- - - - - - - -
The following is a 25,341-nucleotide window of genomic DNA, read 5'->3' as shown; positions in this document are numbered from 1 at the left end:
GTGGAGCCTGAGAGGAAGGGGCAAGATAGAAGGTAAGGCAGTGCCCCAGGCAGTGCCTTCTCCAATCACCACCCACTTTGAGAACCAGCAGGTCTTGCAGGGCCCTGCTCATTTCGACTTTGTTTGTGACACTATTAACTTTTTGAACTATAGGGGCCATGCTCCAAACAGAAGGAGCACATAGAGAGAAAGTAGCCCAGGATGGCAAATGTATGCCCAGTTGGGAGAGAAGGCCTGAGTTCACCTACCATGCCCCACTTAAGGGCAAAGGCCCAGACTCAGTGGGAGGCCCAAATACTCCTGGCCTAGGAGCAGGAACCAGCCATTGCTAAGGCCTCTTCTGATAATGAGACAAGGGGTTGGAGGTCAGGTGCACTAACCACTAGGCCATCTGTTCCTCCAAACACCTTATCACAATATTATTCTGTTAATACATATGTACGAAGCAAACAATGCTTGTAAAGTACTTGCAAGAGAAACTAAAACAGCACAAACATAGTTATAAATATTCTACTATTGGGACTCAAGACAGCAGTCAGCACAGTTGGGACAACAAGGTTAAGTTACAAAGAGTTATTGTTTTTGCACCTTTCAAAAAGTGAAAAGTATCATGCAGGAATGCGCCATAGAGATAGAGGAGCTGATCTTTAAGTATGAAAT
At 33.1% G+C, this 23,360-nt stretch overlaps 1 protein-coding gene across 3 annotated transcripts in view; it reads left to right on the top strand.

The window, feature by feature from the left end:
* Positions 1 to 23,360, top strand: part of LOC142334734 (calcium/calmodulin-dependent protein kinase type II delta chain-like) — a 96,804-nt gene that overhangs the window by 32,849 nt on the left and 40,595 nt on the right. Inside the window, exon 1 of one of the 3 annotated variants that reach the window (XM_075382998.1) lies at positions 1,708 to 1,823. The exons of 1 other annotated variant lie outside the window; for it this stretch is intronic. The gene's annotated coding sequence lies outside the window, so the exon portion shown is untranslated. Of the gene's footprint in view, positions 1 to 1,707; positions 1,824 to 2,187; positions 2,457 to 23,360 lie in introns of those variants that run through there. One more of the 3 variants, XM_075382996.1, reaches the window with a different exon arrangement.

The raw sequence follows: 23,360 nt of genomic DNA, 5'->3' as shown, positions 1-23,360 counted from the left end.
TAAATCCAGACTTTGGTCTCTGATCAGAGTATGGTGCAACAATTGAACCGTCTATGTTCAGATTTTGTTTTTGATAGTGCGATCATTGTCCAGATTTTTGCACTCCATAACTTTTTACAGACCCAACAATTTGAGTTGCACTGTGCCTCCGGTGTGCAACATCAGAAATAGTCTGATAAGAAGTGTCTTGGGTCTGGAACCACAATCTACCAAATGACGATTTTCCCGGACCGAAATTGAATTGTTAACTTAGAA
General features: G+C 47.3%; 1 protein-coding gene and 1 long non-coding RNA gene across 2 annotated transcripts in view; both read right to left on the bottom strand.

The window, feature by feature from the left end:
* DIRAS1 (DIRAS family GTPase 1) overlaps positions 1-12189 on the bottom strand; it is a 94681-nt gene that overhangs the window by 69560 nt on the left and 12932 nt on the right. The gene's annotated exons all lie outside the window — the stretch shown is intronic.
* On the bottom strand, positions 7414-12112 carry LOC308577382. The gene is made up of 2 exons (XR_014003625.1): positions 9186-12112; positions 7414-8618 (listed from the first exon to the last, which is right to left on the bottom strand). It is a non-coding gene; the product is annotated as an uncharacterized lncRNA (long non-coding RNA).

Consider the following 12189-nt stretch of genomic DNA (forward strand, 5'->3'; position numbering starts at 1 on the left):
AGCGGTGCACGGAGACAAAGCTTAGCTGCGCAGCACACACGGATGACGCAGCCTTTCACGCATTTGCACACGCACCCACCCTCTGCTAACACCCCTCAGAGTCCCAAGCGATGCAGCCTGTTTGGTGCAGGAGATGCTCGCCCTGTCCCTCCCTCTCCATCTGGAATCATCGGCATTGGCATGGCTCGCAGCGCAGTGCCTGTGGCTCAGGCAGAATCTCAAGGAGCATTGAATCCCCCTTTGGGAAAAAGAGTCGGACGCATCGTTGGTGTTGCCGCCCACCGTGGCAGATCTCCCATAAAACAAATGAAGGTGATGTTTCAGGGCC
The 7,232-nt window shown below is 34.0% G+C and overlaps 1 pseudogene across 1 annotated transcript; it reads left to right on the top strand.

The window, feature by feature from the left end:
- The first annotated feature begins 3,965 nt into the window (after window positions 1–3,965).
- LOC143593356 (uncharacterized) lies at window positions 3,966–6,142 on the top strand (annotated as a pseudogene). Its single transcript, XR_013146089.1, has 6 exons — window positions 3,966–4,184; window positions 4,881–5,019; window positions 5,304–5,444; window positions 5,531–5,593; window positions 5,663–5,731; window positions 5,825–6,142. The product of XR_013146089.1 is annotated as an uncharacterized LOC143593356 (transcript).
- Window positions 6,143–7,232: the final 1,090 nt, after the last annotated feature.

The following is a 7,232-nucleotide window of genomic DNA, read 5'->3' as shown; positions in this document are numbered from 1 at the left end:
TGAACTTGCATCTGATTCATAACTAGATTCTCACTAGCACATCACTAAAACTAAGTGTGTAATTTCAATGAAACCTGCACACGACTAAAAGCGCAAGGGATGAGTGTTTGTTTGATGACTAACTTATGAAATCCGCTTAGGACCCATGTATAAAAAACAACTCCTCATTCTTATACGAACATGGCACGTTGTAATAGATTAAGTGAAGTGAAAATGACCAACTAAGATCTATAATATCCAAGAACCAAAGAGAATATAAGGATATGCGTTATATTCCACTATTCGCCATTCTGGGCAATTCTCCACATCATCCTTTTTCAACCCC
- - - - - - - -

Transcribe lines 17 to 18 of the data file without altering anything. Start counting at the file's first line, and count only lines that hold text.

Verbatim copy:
- LOC143593356 (uncharacterized) lies at window positions 3,966–6,142 on the top strand (annotated as a pseudogene). Its single transcript, XR_013146089.1, has 6 exons — window positions 3,966–4,184; window positions 4,881–5,019; window positions 5,304–5,444; window positions 5,531–5,593; window positions 5,663–5,731; window positions 5,825–6,142. The product of XR_013146089.1 is annotated as an uncharacterized LOC143593356 (transcript).
- Window positions 6,143–7,232: the final 1,090 nt, after the last annotated feature.